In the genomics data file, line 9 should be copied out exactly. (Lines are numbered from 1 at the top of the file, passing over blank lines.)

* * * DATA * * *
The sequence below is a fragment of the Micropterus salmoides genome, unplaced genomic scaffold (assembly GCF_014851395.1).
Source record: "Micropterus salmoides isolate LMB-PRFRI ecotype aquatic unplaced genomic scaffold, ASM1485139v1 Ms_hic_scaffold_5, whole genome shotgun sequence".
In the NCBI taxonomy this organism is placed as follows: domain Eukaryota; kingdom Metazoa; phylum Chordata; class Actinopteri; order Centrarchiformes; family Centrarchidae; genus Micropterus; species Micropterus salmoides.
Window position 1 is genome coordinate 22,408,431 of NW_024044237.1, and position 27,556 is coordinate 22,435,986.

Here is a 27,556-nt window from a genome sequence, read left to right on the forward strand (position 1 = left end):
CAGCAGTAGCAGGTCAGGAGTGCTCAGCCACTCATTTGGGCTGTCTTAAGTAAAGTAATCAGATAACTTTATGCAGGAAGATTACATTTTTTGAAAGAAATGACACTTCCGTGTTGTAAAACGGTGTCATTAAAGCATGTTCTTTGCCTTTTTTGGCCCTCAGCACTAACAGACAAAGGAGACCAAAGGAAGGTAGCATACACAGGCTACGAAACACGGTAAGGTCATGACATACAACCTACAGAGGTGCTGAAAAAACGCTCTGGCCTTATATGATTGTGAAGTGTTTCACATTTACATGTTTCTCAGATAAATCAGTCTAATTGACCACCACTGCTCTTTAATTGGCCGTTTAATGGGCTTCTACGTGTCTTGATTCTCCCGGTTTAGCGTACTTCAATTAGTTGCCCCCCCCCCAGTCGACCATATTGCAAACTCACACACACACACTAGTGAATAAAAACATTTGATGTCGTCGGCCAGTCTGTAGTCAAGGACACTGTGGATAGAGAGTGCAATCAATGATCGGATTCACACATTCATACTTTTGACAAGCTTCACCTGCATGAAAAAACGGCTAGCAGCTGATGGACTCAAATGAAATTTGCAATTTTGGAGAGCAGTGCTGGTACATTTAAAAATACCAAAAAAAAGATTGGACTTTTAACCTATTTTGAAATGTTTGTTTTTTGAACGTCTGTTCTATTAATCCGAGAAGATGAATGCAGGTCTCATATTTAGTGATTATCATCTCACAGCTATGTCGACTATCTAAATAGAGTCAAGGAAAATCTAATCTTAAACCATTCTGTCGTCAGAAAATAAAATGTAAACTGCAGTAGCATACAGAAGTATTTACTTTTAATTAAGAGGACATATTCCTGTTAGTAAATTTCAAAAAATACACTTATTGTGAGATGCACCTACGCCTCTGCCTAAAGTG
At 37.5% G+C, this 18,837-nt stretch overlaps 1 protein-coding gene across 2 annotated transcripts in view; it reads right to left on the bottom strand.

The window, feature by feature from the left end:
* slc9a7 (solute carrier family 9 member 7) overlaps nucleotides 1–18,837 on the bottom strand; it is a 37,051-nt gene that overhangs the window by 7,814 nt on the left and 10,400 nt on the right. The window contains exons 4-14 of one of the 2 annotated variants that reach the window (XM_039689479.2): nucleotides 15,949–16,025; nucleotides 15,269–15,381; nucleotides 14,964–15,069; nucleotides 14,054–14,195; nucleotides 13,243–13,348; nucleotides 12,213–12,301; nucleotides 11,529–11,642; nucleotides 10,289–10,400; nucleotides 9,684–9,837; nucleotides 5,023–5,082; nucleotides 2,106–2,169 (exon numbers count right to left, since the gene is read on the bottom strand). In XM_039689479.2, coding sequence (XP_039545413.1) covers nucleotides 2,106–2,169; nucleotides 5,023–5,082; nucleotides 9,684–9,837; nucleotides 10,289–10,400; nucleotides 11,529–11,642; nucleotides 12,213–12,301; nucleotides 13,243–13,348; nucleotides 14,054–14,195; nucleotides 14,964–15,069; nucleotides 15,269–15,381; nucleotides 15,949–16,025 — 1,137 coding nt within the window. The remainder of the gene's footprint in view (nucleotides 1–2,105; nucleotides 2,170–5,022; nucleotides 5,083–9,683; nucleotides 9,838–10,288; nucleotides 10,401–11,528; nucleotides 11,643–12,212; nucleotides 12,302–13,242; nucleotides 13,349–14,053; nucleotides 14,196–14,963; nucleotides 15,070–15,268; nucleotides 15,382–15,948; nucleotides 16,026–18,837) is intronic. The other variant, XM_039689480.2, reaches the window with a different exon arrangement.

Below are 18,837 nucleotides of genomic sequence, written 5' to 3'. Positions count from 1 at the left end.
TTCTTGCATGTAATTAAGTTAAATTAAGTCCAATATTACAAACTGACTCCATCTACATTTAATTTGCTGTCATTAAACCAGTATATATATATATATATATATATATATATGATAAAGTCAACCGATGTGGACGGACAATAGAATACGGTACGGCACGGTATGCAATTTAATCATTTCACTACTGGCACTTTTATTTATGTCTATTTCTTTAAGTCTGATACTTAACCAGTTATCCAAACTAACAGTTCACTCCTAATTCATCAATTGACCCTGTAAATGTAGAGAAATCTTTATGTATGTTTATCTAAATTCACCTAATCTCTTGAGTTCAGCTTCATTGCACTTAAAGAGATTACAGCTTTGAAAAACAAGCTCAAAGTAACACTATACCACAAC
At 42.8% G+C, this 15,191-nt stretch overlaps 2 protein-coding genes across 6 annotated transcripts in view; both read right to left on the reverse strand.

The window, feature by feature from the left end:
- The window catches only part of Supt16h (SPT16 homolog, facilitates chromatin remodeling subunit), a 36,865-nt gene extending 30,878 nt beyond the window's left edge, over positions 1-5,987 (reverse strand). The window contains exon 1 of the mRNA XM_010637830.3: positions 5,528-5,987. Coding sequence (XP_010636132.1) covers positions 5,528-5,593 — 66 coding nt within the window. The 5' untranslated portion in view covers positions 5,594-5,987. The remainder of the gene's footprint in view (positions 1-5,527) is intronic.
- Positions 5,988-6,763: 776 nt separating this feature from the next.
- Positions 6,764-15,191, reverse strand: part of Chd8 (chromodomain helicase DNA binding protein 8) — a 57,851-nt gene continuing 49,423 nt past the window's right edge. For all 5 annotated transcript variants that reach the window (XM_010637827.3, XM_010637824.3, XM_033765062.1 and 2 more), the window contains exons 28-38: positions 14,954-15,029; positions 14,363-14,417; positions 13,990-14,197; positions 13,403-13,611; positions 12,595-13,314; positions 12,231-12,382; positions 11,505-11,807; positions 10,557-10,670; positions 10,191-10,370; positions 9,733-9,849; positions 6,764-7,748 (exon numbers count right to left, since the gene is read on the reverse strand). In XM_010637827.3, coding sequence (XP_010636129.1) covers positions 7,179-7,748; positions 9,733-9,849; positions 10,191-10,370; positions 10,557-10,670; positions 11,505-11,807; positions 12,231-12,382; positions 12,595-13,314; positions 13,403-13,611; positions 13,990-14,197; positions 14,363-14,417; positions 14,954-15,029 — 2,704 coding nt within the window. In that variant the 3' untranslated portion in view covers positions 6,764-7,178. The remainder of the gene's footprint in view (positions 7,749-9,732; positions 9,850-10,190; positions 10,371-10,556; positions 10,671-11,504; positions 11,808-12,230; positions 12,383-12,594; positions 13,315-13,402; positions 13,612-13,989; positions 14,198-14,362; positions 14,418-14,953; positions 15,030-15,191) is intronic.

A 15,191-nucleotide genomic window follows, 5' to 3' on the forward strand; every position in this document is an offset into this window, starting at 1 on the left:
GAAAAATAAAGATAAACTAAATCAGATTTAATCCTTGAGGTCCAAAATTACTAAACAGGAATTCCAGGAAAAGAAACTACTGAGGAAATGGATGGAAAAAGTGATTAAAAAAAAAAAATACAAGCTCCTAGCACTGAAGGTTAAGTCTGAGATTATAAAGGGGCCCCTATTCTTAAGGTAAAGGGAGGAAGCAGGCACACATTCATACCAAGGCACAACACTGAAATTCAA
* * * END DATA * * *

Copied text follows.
* slc9a7 (solute carrier family 9 member 7) overlaps nucleotides 1–18,837 on the bottom strand; it is a 37,051-nt gene that overhangs the window by 7,814 nt on the left and 10,400 nt on the right. The window contains exons 4-14 of one of the 2 annotated variants that reach the window (XM_039689479.2): nucleotides 15,949–16,025; nucleotides 15,269–15,381; nucleotides 14,964–15,069; nucleotides 14,054–14,195; nucleotides 13,243–13,348; nucleotides 12,213–12,301; nucleotides 11,529–11,642; nucleotides 10,289–10,400; nucleotides 9,684–9,837; nucleotides 5,023–5,082; nucleotides 2,106–2,169 (exon numbers count right to left, since the gene is read on the bottom strand). In XM_039689479.2, coding sequence (XP_039545413.1) covers nucleotides 2,106–2,169; nucleotides 5,023–5,082; nucleotides 9,684–9,837; nucleotides 10,289–10,400; nucleotides 11,529–11,642; nucleotides 12,213–12,301; nucleotides 13,243–13,348; nucleotides 14,054–14,195; nucleotides 14,964–15,069; nucleotides 15,269–15,381; nucleotides 15,949–16,025 — 1,137 coding nt within the window. The remainder of the gene's footprint in view (nucleotides 1–2,105; nucleotides 2,170–5,022; nucleotides 5,083–9,683; nucleotides 9,838–10,288; nucleotides 10,401–11,528; nucleotides 11,643–12,212; nucleotides 12,302–13,242; nucleotides 13,349–14,053; nucleotides 14,196–14,963; nucleotides 15,070–15,268; nucleotides 15,382–15,948; nucleotides 16,026–18,837) is intronic. The other variant, XM_039689480.2, reaches the window with a different exon arrangement.